Forgiving a Dark Past, Part 4


By: The 4-Way Panel

Dear 4-Way
I am dating a man I am very much in love with. We have been seeing each other for nearly four years. Recently, we were having a talk about our childhoods and he revealed something to me that bothers me tremendously. He told me that when he was younger, he molested a boy who was younger than he was. He was obviously filled with sorrow, shame, and regret and I certainly understand that this revelation must be cathartic for him, but now I feel like I don’t know him at all. We all do bad things—and he was a troubled child himself at the time—but I can’t help but feel this crosses a line. Now, I am distancing myself from him and feel very uncomfortable around him. I am so upset; I feel like leaving him, but I love him dearly. But what if we have kids? Is this something I can “forgive”? I’m at a loss here. Please help.—TW, Tacoma, Washington

  The gay woman’s perspective: Jody Fischer

I’m glad that you wrote us because I can tell that this man’s confession has rocked you to the core. This uncomfortable feeling will not go away on its own. You need to talk with a professional about this. A therapist who has worked with these issues before and is sympathetic to his past and your concerns is what you need.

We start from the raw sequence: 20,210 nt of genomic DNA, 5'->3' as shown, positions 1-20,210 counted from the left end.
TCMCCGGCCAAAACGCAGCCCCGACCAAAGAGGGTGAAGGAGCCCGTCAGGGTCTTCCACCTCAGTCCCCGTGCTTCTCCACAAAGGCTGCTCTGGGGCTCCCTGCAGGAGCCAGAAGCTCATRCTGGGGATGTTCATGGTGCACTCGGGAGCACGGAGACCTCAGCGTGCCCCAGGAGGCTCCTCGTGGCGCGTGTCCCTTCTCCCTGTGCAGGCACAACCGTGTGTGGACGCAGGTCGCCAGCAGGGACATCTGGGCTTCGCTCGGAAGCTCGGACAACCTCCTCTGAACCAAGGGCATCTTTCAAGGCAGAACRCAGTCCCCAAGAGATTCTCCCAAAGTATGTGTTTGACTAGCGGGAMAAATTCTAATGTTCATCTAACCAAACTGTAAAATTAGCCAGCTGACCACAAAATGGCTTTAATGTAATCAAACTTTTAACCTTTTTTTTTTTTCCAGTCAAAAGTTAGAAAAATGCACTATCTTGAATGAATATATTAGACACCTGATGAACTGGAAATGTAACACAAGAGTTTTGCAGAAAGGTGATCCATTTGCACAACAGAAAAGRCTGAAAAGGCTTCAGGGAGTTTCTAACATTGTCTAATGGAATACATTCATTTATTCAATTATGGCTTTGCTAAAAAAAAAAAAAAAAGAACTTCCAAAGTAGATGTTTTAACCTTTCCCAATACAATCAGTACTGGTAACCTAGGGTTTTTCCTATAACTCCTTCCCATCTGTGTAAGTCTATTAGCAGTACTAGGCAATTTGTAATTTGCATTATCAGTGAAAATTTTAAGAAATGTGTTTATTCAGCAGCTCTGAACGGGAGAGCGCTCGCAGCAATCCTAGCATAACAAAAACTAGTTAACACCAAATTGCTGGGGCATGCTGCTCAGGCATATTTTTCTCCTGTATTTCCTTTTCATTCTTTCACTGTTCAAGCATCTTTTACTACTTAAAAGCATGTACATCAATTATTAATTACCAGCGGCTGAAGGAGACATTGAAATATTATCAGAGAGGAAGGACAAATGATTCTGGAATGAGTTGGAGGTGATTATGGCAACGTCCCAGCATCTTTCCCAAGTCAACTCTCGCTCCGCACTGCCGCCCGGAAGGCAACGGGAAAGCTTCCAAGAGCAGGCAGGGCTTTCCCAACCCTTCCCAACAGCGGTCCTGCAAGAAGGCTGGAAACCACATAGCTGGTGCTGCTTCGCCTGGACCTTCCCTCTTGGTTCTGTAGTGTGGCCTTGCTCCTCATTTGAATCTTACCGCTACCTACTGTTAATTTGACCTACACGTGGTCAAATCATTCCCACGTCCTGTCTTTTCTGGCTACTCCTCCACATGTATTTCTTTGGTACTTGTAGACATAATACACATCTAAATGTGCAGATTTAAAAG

Keep in mind that this guy trusts and believes in you enough to confess his dark past to you. And it sounds like there were other things going on in his life at the time that may have contributed to his actions. It is my hope that he has spoken with a therapist about his past and all the feelings that come along with that; and, that in his heart of hearts, he feels that he’s done the work he needed to and has healed. Now he’s ready to love you fully and start a family.

He’s put all his cards on the table and now it’s time for you to believe that people can and do change. I understand that there’s nothing more crucial than the safety and well-being of your children. That’s why it’s so important to work with someone who will help you have faith and trust that he will indeed be a good father.

If he has not been in therapy for this, then that’s a giant red flag. Make sure he gets there and learns how to release his shame and to believe in his future as a solid and loving parent.

Don’t walk away. Do the work you both need to do to keep your love alive and your relationship healthy.

Check in next week for another Q&A series with The 4-Way.

The 4-Way is published monthly. If you have a question for our 4-Way panel, please send it to them in care of the editor at To read more of The 4-Way columns or to listen to our podcasts, visit The 4-Way now.

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